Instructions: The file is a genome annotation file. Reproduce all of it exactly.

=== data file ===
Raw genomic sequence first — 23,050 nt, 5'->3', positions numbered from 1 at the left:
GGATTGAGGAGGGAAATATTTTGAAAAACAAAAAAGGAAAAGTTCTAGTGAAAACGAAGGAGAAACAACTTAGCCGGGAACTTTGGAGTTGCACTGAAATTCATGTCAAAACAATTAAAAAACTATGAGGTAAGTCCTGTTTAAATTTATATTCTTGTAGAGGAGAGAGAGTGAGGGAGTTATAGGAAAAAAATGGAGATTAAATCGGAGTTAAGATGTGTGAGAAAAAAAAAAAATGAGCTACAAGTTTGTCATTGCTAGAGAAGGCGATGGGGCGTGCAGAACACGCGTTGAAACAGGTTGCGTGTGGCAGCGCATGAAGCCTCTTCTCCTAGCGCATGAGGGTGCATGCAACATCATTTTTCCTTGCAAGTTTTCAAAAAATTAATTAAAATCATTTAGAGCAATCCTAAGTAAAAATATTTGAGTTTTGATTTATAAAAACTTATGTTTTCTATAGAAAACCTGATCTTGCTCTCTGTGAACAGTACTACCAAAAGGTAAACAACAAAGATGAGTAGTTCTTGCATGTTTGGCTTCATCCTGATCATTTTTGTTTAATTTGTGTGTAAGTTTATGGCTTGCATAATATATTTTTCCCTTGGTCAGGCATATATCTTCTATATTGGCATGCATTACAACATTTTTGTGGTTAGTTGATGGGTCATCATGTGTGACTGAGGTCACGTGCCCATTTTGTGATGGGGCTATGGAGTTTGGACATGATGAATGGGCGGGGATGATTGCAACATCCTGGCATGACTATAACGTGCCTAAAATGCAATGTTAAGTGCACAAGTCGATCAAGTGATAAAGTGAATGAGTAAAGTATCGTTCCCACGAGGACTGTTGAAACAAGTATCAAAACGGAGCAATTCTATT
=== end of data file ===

Raw genomic sequence first — 23,050 nt, 5'->3', positions numbered from 1 at the left:
GGATTGAGGAGGGAAATATTTTGAAAAACAAAAAAGGAAAAGTTCTAGTGAAAACGAAGGAGAAACAACTTAGCCGGGAACTTTGGAGTTGCACTGAAATTCATGTCAAAACAATTAAAAAACTATGAGGTAAGTCCTGTTTAAATTTATATTCTTGTAGAGGAGAGAGAGTGAGGGAGTTATAGGAAAAAAATGGAGATTAAATCGGAGTTAAGATGTGTGAGAAAAAAAAAAAATGAGCTACAAGTTTGTCATTGCTAGAGAAGGCGATGGGGCGTGCAGAACACGCGTTGAAACAGGTTGCGTGTGGCAGCGCATGAAGCCTCTTCTCCTAGCGCATGAGGGTGCATGCAACATCATTTTTCCTTGCAAGTTTTCAAAAAATTAATTAAAATCATTTAGAGCAATCCTAAGTAAAAATATTTGAGTTTTGATTTATAAAAACTTATGTTTTCTATAGAAAACCTGATCTTGCTCTCTGTGAACAGTACTACCAAAAGGTAAACAACAAAGATGAGTAGTTCTTGCATGTTTGGCTTCATCCTGATCATTTTTGTTTAATTTGTGTGTAAGTTTATGGCTTGCATAATATATTTTTCCCTTGGTCAGGCATATATCTTCTATATTGGCATGCATTACAACATTTTTGTGGTTAGTTGATGGGTCATCATGTGTGACTGAGGTCACGTGCCCATTTTGTGATGGGGCTATGGAGTTTGGACATGATGAATGGGCGGGGATGATTGCAACATCCTGGCATGACTATAACGTGCCTAAAATGCAATGTTAAGTGCACAAGTCGATCAAGTGATAAAGTGAATGAGTAAAGTATCGTTCCCACGAGGACTGTTGAAACAAGTATCAAAACGGAGCAATTCTATT